Online College: 5 Things to Know
When online colleges were in their nascent stages, many people were skeptical about them. Whether they felt these programs were not as strong as their brick-and-mortar counterparts or they did not have the right tools to access online learning platforms, students did not pursue these programs as readily as they do today.
Since online learning has become more popular, you may have a vested interest in enrolling in such a program. Before you do, make sure you keep some important information at the forefront of your mind to ensure that you select the right program.
Even though online colleges have become more popular, you still must look into the school reputation. Some online institutions are known for having poor levels of instruction and for hurting students' changes of finding jobs upon graduation. Speaking to people who actually attend and attended the school is generally the best way to find out what the programs are actually like. Online reviews are sometimes written for money, and the people who wrote them may have never even taken a class at the school.
Additionally, you must research the school's reputation in the college world. Choosing accredited schools is of utmost importance. Failure to do so could mean that you are unable to find a job after graduation. Employers may view you in the same way as they do people without college educations at all.
On top of that, you have to find out if the school has a strong reputation in your specific program. For example, if you are interested in teaching, you need to see if the schools available have a reputation for a good education program.
Some people assume that the cost for an online program is different from an in-person one. While that may be the case in some scenarios, the costs are usually the same. Differences may exist if the online program does not require the use of certain classroom materials when the in-person program does, for example. Usually, however, the cost of attendance is calculated by the number of credits that you are taking. Most schools allow 12 to 17 credits for one full-time price. You will pay for each credit, but you will also have to pay fees associated with the university.
On the other hand, you may decide to pursue your education at a part-time level. In these cases, you may need to pay per credit only. Some schools will still have fees associated with the program. Also, you may want to look into scholarships. Don't assume that the school lacks scholarships for you just because you are attending an online program; you are still entitled to scholarships and financial aid as other students are.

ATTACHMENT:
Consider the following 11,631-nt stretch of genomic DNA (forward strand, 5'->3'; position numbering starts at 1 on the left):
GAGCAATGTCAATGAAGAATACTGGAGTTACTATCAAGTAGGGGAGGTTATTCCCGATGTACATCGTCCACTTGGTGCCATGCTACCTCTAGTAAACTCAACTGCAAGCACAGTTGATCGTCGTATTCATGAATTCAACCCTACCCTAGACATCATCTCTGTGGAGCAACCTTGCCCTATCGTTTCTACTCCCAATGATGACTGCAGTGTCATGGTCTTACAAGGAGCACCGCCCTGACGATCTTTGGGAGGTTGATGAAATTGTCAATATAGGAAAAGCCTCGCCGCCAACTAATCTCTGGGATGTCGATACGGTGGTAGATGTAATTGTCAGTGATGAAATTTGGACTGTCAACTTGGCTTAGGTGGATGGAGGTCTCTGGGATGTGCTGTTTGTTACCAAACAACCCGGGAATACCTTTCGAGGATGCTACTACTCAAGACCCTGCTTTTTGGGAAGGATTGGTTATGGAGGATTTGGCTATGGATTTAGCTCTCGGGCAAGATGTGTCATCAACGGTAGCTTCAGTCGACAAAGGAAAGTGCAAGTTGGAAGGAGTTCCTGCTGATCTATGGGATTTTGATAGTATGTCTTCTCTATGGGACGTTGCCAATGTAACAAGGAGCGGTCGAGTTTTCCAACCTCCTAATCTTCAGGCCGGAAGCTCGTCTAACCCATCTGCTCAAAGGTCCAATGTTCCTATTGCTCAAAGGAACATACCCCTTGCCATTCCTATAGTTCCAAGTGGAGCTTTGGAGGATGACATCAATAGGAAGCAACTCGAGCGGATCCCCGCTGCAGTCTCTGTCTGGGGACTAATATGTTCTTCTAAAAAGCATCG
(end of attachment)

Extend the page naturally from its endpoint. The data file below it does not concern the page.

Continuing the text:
When you are attending college, no matter how you are accessing the program, a high level of personal responsibility is involved. Professors are not going to call home to your parents if you aren't completing the work or if you haven't come to class in several weeks. Online programs require an even greater degree of personal responsibility in some ways. When these programs first appeared, students would often meet with one another in a chat room during a designated time of the week.
Now, however, professors often post the assignments for the week and expect that they are completed by a certain date and time. Your professor might post as assignment on Monday and expect that you complete it by Tuesday, which means that you need to check your online platform on a regular basis. You also need to budget your time to complete the assignments, and you have to prevent yourself from surfing the web when you are supposed to be learning.
Sometimes, the academic requirements of an online program require that you attend campus for a period of time. The residency requirements are going to vary from school to school and program to program. For example, some programs may require that you live at the school or attend classes on campus for a specific duration of time during the summer each year that you are enrolled. Others will have certain courses that you need to come to campus to take. You may have to go to the school to complete the requirements for labs.
Still other institutions may provide you with some freedom as to when you fulfill these requirements. For example, they may say that you need to take at least nine credits of courses on-campus but that you have the option to fulfill that requirement with whatever classes you want and whenever you want. Finding out this information before you begin the program is important because you may need to make childcare accommodations or other arrangements for the time you will spend away from your home.
Drop the Excuses
You may think that online programs are more lenient and that you can get away with not doing some of your work because you can just blame the issues on a bad internet connection. That is not the case. You are expected to plan in advance and to have a back-up plan. If you have an assignment due on Tuesday at midnight, you should not try to access it for the first time on Tuesday after you eat dinner.
On top of that, professors expect that you have another internet connection that you can use if yours is not working. You may need to go to the local library or find a relative who lives nearby and who will be willing to let you complete schoolwork if needed. If you tell your professors that your computer isn't working, especially early in the semester, they have no reason to believe that you are not just inventing an excuse to get out of doing your work by the deadline.
Online college offers you a great opportunity to pursue your dream career without sacrificing your current life. Before you enroll in a program, however, you should have a strong idea of what you are signing up for.